Back on the trail and heading back south - I come across yet another culvert...I turn to my right and head into the center trail and look to my right - where the Bitterns were seen this past winter/spring.
None of this has changed - other than more growth due to the sun and the summer rain.
I reflected on comments that I heard when this renovation was just in the stages of discussions and how folks ventured to say that it would affect the wildlife/birds as a result of this change and as I continued to keep track of the birds that I encountered, I noticed that the number of species is about the same, if not a tad bit more than previous years during this time period.
The bench is still here - a nice seat for observation except now the vegetation is so overgrown that one cannot really see the water view if seated on that bench......hence....time to get up and go explore some more.
The usual wildlife was observed - lizards, turtles and marsh rabbits were numerous, some flies, dragonflies, mosquitoes and bees in small numbers.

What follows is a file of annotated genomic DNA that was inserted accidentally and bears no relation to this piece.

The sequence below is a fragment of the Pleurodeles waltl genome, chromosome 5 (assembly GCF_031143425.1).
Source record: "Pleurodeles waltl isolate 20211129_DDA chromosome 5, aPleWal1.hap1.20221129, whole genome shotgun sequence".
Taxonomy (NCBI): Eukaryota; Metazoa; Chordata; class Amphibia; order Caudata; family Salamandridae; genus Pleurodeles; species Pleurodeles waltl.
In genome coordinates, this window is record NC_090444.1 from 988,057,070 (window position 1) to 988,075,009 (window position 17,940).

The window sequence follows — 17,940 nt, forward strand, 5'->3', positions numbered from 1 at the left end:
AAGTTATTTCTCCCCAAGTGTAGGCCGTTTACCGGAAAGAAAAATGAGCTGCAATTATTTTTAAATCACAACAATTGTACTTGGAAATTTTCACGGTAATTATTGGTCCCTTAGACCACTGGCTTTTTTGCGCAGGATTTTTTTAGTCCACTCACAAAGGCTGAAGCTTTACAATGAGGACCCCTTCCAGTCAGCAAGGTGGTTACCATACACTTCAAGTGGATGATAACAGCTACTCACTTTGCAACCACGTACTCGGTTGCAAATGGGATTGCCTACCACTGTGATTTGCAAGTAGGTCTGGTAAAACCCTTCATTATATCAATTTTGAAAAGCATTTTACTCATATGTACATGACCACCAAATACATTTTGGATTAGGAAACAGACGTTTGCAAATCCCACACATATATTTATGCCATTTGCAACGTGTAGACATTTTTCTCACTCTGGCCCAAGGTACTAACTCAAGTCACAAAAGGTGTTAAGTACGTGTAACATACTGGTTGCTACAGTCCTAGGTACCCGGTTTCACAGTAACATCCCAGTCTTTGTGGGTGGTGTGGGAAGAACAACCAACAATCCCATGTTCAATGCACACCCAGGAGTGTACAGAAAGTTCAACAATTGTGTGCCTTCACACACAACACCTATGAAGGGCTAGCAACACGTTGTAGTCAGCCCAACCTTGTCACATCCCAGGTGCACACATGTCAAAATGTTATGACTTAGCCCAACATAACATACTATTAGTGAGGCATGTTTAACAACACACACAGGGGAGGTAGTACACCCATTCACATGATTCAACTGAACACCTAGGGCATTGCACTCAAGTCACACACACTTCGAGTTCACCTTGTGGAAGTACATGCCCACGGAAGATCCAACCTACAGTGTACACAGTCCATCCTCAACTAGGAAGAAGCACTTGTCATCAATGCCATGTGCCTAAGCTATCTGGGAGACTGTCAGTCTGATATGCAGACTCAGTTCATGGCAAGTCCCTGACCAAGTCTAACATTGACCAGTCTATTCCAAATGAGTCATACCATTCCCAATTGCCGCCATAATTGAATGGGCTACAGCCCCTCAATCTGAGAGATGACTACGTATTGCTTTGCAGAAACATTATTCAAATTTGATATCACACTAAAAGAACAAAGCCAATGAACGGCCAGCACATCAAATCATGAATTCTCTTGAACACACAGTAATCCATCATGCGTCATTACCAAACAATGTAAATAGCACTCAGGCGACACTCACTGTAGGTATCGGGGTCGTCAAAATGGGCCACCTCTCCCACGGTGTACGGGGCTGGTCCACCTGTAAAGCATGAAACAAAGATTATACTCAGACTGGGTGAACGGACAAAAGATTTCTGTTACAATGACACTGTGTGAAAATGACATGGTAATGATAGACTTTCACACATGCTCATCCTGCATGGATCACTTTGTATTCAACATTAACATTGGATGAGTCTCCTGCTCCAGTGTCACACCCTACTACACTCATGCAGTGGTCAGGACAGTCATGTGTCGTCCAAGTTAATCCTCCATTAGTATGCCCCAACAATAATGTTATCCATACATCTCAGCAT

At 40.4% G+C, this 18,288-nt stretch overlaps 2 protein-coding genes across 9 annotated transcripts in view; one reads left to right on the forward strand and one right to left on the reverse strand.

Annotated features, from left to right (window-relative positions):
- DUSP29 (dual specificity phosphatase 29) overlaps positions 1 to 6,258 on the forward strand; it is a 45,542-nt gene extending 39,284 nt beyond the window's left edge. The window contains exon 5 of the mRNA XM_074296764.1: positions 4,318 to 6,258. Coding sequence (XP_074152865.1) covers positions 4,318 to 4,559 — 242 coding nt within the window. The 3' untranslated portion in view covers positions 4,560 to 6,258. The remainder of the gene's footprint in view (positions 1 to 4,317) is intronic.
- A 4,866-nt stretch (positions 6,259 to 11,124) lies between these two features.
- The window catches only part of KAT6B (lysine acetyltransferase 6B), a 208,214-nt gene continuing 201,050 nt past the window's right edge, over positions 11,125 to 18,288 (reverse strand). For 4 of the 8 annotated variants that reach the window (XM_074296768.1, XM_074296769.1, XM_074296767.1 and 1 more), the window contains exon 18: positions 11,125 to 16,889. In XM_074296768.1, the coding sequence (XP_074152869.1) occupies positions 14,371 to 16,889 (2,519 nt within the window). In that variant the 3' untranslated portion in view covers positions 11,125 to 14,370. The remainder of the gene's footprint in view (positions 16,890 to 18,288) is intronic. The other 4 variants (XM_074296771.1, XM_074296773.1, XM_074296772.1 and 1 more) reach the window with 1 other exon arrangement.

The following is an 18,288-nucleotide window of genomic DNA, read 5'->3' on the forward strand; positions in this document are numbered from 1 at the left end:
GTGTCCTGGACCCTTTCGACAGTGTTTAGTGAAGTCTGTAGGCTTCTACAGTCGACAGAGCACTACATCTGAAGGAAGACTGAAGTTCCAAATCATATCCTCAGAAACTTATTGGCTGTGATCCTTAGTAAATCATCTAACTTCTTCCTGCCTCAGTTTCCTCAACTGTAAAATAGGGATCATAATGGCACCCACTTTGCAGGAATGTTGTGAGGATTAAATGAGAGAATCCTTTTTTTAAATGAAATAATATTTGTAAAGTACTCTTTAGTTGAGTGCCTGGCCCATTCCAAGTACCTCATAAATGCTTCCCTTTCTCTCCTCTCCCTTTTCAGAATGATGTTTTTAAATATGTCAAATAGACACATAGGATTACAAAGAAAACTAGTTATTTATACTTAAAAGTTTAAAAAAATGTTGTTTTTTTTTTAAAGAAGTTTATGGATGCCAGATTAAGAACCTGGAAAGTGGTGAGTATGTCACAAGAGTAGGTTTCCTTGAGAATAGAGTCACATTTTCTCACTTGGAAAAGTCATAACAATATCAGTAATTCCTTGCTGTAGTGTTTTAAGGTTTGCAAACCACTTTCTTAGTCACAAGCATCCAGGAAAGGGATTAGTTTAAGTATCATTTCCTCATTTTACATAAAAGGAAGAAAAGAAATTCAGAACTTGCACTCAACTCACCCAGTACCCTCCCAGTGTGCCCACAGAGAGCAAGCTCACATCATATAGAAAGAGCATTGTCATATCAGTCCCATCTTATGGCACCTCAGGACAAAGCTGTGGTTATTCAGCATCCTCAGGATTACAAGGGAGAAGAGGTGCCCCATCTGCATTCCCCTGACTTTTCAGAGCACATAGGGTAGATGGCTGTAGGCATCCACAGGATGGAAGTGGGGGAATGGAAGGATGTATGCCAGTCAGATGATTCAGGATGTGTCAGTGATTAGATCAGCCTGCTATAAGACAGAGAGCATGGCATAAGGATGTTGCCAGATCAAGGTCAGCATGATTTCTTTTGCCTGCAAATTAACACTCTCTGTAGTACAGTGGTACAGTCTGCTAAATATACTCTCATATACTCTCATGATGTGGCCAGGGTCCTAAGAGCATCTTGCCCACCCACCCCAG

As I make my way back - I spotted an Osprey and again came face to face with a memory of the late Bird Westall - oh, how he loved those Ospreys, I bet the Ospreys miss him too.
As I rounded the last of my corners - I could hear conversations from afar, I looked at my watch and realize that it was time for more folks to show up and enjoy this beautiful parcel of wildlife called the Bailey Tract.
After all, there is no other place like home away from home.
Click on the link below to see the bird species that I encountered while documenting this transformation.

Saturday, June 9, 2018


Well, if you've been following me - you know that I lost my husband last summer after 40 years of marriage and life has changed on many levels and as such my blog has been neglected. Birding has also taken a 'backstage' so to speak for many different reasons and recently I went ahead and took the plunge and adopted a cat.
It had been suggested by many of my friends that I should get myself a pet to help with the emptiness and I figured....what have I got to lose.